Think of the word tyrant. Who comes to mind? Ivan the Terrible, Atilla the Hun, maybe Vlad the Impaler? How about the Western kingbird?

It and more than 400 other passerines, or perching birds, in the largest bird family on Earth earned the taxonomic title Tyrannidae – tyrants. Also known as the “new world flycatchers” the family includes several species of phoebes, pewees (pronounced pee wee) and the South American swamp lover the Crested Doradito.

As to the family’s name – Tyrannidae or tyrant flycatchers – phoebes and pewees don’t sound so tyrannical. However, species like the western kingbird are another matter. The kingbird is no tree hugger and seems to be the ruler of the family. It may be that the aggressive nature of the bird during the mating and nesting season gave rise to its name and to its family’s name, as well.

Although it prefers to live a solitary life most of the year, when it comes time to produce a new generation, the western kingbird will guard its territory, nest, and young pugnaciously. Both males and females are aggressive, though males are demonstrably more so. Even though kingbirds are a diminutive 1.4 oz., they are not cowed by the size of an intruder nor by its dietary preference.

Predatory hawks and kestrels are attacked if they stray too close to a kingbird’s nest as are any other winged creatures and terrestrial creatures like squirrels, for that matter. Anecdotally, kingbirds will swoop down close enough to a human straying too near one of its fledglings to make contact with the bill of said human’s baseball cap.

The kingbird’s scolding chatter can be heard for several blocks and a flashy red crown normally concealed under its gray head feathers can be seen as it displays its ire. As summer wears on, the territory patrolled and protected by a kingbird pair gets smaller until it’s finally just the space in proximity of their nest or fledglings.

The tyrant flycatchers include species that migrate and those that do not. Throughout the San Luis NWR Complex, migratory tyrant flycatchers include the western kingbird and the ash-throated flycatcher, both species that are here during the summer breeding season. Another migratory flycatcher, the Say’s phoebe, is here during the winter.

Migratory flycatchers have wings that are longer and more pointed – a design that makes for more efficient long-distance flight. Non-migratory species like the black-phoebe, found throughout the refuge complex year-round, have wings that are shorter and rounder at the ends. Wings like that allow a bird to lift off quickly and have great maneuverability – important when trying to evade a bird-eating predator or when chasing a flying bug.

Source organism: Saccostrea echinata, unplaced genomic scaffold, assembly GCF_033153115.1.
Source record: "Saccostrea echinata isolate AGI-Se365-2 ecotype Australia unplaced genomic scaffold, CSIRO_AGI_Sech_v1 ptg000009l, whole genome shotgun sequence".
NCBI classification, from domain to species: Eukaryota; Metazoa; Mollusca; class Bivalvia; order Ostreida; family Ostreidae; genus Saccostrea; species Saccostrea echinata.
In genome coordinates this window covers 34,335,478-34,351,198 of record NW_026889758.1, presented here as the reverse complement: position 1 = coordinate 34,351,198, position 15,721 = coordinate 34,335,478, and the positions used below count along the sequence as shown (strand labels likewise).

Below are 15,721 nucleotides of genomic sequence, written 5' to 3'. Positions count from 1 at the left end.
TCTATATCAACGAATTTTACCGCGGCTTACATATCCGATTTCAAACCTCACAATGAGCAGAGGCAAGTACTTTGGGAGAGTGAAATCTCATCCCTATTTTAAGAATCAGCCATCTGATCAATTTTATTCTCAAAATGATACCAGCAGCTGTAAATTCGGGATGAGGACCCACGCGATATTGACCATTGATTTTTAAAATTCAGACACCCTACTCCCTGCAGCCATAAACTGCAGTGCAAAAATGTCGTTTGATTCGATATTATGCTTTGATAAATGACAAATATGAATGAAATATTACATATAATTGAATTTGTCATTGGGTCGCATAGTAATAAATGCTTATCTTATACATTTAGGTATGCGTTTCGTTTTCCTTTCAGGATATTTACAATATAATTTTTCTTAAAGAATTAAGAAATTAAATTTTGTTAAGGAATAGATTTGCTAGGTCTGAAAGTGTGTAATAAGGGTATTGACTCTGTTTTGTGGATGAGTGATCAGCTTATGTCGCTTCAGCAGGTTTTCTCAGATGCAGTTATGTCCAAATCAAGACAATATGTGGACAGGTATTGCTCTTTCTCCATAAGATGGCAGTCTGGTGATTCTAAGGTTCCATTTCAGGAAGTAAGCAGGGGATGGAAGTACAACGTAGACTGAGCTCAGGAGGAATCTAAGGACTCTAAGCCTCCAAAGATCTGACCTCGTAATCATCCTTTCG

Many species in the family are dressed in rather drab browns and grays or olive-greens on the back with pale ivory, cream, or yellowish undersides. An exception is the brilliant fiery-colored vermilion flycatcher that has become a regular winter visitor. Male and females of many tyrant flycatcher species look alike.

Despite the diversity of more than 400 species in the tyrant family, there are some characteristics they all have in common. All flycatchers eat insects. They all have a short, wide bill with a slight hook at the end to help catch and hold onto their buggy prey. They are all good fliers and some, like the western kingbird and black phoebe, are masters at swooping out from their exposed perch to pluck flying insects from midair – a behavior called “hawking.”

To learn more about the tyrant flycatchers of the San Luis NWR Complex, join naturalist, nature photographer, and frequent wildlife refuge visitor, Steve Johnston, on Saturday, July 13, at 9 a.m. at the visitor center of the San Luis NWR, 7376 South Wolfsen Road. For more information call the visitor center at 209-826-3508, ext. 127.

The Merced National Wildlife Refuge (7430 West Sandy Mush Road), the San Luis National Wildlife Refuge and the San Joaquin River National Wildlife Refuge comprise the San Luis National Wildlife Refuge Complex. Its headquarters and visitor center are located just north of Los Banos off Highway 165 at 7376 South Wolfsen Road.

The refuges are open to visitors daily from one half-hour before sunrise to one half-hour after sunset. The visitor center is open Monday through Friday except federal holidays from 8 a.m. to 4:30 p.m.

For more information call 209 826-3508 ext. 127.

A. Rentner